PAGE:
Selective laser melting as a technology and SLM Solutions as a company find their beginnings in the mid-1990s at the Fraunhofer Institute in Aachen. Dr. Matthias Fockele and Dr. Dieter Schwarze were involved from the beginning, the latter is now head of research at SLM. The first commercial SLM machines result from a cooperation between Fockele & Schwarze Stereolithografitechnik GmbH and the British Mining and Chemicals Product Ltd. (meanwhile merged into a Canadian materials group called 5N Plus). In 2008, a business unit manager at MCP named Hans-Joachim Ihde succeeded in buying out what is now SLM Solutions as part of a corporate restructuring. In 2014, the company IPO’d as SLM Solutions AG. Barely two years later, GE made the strategic decision to occupy the 3D printing landscape and on September 6, 2016, published a takeover offer for all shares of SLM Solutions at €38 per share, which corresponded to a valuation of nearly €700 million. The takeover failed because activist hedge fund Elliot Associates, which had bought a sizeable stake meanwhile, tried to push for a higher price. GE didn’t want to play and decided to settle for two other 3D printing companies, Arcam Laser from Sweden and Concept Laser from Bavaria.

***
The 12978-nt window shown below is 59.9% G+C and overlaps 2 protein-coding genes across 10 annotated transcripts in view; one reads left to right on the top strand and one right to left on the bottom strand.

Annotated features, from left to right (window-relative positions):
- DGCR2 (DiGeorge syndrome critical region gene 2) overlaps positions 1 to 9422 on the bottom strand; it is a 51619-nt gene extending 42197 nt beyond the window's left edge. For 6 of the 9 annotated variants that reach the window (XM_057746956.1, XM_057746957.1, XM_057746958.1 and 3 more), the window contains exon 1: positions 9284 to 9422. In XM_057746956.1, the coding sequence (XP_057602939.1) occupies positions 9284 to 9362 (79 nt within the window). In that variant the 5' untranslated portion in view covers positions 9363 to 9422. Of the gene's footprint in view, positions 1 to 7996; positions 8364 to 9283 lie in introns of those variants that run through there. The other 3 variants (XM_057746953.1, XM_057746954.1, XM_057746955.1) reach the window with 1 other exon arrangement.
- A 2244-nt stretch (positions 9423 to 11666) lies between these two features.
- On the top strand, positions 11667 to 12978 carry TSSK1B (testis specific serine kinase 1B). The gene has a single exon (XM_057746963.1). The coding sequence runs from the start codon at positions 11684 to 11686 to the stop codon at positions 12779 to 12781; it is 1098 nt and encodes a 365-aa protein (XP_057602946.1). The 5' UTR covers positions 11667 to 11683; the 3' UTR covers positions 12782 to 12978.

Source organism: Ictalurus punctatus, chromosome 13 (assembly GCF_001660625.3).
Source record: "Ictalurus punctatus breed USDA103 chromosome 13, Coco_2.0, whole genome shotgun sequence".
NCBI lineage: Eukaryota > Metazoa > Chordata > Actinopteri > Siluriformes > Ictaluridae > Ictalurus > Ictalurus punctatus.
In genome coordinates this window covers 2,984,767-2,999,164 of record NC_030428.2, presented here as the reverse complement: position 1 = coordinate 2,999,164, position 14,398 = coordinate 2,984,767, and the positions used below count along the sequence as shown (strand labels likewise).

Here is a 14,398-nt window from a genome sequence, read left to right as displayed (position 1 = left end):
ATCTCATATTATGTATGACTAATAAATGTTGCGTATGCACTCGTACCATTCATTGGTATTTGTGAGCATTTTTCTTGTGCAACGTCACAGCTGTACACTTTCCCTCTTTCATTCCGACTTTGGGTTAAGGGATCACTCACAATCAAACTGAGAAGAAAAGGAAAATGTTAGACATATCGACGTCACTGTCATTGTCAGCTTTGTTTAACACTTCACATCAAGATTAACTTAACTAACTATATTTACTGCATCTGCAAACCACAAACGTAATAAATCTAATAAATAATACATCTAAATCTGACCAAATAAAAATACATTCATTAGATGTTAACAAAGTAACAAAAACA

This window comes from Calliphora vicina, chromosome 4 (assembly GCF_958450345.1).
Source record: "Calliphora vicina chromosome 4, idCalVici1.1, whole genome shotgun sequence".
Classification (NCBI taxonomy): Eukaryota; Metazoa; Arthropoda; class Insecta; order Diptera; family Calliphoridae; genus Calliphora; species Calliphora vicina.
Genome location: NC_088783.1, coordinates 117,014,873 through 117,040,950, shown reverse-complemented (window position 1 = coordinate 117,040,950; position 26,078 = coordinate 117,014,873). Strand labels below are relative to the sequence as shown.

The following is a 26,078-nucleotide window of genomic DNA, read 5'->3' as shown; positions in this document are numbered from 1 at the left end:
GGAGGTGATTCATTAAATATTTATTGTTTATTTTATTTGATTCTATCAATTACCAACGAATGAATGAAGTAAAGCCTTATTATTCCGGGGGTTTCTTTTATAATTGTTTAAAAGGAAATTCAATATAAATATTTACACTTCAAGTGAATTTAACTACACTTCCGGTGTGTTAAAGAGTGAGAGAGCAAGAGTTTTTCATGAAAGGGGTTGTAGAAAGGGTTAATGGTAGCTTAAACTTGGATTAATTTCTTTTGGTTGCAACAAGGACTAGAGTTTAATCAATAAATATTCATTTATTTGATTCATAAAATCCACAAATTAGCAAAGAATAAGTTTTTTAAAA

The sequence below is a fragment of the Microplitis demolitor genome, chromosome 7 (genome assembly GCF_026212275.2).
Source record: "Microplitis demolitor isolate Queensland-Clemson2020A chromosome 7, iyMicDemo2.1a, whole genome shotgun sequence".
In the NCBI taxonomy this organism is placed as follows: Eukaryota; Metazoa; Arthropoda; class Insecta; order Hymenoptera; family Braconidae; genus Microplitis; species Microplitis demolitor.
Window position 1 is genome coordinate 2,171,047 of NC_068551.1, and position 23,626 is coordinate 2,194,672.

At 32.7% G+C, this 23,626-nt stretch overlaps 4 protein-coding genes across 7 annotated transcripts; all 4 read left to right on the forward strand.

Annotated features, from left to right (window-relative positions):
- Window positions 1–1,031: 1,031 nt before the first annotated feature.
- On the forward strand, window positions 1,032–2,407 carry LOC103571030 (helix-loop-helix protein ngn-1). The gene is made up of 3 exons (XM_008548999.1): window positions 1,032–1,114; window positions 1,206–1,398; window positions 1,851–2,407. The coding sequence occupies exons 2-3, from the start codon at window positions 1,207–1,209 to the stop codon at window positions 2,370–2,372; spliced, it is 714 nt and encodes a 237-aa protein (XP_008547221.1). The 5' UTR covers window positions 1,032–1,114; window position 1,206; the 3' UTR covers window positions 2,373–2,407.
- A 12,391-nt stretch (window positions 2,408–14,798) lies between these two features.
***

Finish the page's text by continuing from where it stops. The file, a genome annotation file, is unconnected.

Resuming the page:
Following GE’s failed takeover attempt, significant operational weaknesses at SLM started to show. The company seems to have been trimmed in anticipation of a corporate takeover; sales had been prioritized over the research pipeline, controlling and corporate processes. Dissatisfied customers, a crumbling order book and cash burn followed in 2018 and 2019. The market cap fell from a high of nearly €900 million in January 2018 to a low of just over €100 million in March 2019. In 2018, the founder and major shareholder Hans-Joachim Ihde stepped down as chairman of the supervisory board and behind the scenes the company began to restructure under the leadership of activist Elliot. 

Why now?

New owners bring a new management…

At the beginning of 2019, another activist shareholder, ENA Investment Capital, joined the party and the work behind the scenes slowly became visible. The first big change occurred on May 1st, when Meddah Hadjar started his position as the new CEO. Meddah spent 20 years with General Electric and was most recently responsible for leading Concept Laser. As SLM’s new CEO, he brought considerable knowledge of competitors and their products; his decision to jump to SLM speaks highly of his belief in SLM’s technological potential.